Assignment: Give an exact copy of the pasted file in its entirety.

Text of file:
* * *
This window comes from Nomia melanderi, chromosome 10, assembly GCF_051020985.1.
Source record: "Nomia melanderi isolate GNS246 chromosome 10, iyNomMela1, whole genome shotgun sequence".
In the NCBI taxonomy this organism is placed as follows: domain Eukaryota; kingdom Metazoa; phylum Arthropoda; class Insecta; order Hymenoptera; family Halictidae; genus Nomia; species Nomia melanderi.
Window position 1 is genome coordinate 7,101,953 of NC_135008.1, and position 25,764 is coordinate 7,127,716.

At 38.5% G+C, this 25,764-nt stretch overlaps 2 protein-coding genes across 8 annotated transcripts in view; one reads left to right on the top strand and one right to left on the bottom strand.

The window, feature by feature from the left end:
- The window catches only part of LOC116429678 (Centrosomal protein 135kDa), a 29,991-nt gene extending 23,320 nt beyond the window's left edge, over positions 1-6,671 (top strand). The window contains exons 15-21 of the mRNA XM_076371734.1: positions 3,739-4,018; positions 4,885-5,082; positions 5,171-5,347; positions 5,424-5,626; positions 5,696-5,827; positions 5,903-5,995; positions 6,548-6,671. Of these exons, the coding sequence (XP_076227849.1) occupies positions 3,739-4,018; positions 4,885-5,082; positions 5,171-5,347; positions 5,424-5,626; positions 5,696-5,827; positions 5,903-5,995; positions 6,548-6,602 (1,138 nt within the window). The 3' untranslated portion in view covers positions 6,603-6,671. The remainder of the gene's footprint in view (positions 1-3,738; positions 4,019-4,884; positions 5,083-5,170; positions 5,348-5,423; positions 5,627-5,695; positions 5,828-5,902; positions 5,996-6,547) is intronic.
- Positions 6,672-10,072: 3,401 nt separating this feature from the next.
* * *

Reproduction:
This window comes from Nomia melanderi, chromosome 10, assembly GCF_051020985.1.
Source record: "Nomia melanderi isolate GNS246 chromosome 10, iyNomMela1, whole genome shotgun sequence".
In the NCBI taxonomy this organism is placed as follows: domain Eukaryota; kingdom Metazoa; phylum Arthropoda; class Insecta; order Hymenoptera; family Halictidae; genus Nomia; species Nomia melanderi.
Window position 1 is genome coordinate 7,101,953 of NC_135008.1, and position 25,764 is coordinate 7,127,716.

At 38.5% G+C, this 25,764-nt stretch overlaps 2 protein-coding genes across 8 annotated transcripts in view; one reads left to right on the top strand and one right to left on the bottom strand.

The window, feature by feature from the left end:
- The window catches only part of LOC116429678 (Centrosomal protein 135kDa), a 29,991-nt gene extending 23,320 nt beyond the window's left edge, over positions 1-6,671 (top strand). The window contains exons 15-21 of the mRNA XM_076371734.1: positions 3,739-4,018; positions 4,885-5,082; positions 5,171-5,347; positions 5,424-5,626; positions 5,696-5,827; positions 5,903-5,995; positions 6,548-6,671. Of these exons, the coding sequence (XP_076227849.1) occupies positions 3,739-4,018; positions 4,885-5,082; positions 5,171-5,347; positions 5,424-5,626; positions 5,696-5,827; positions 5,903-5,995; positions 6,548-6,602 (1,138 nt within the window). The 3' untranslated portion in view covers positions 6,603-6,671. The remainder of the gene's footprint in view (positions 1-3,738; positions 4,019-4,884; positions 5,083-5,170; positions 5,348-5,423; positions 5,627-5,695; positions 5,828-5,902; positions 5,996-6,547) is intronic.
- Positions 6,672-10,072: 3,401 nt separating this feature from the next.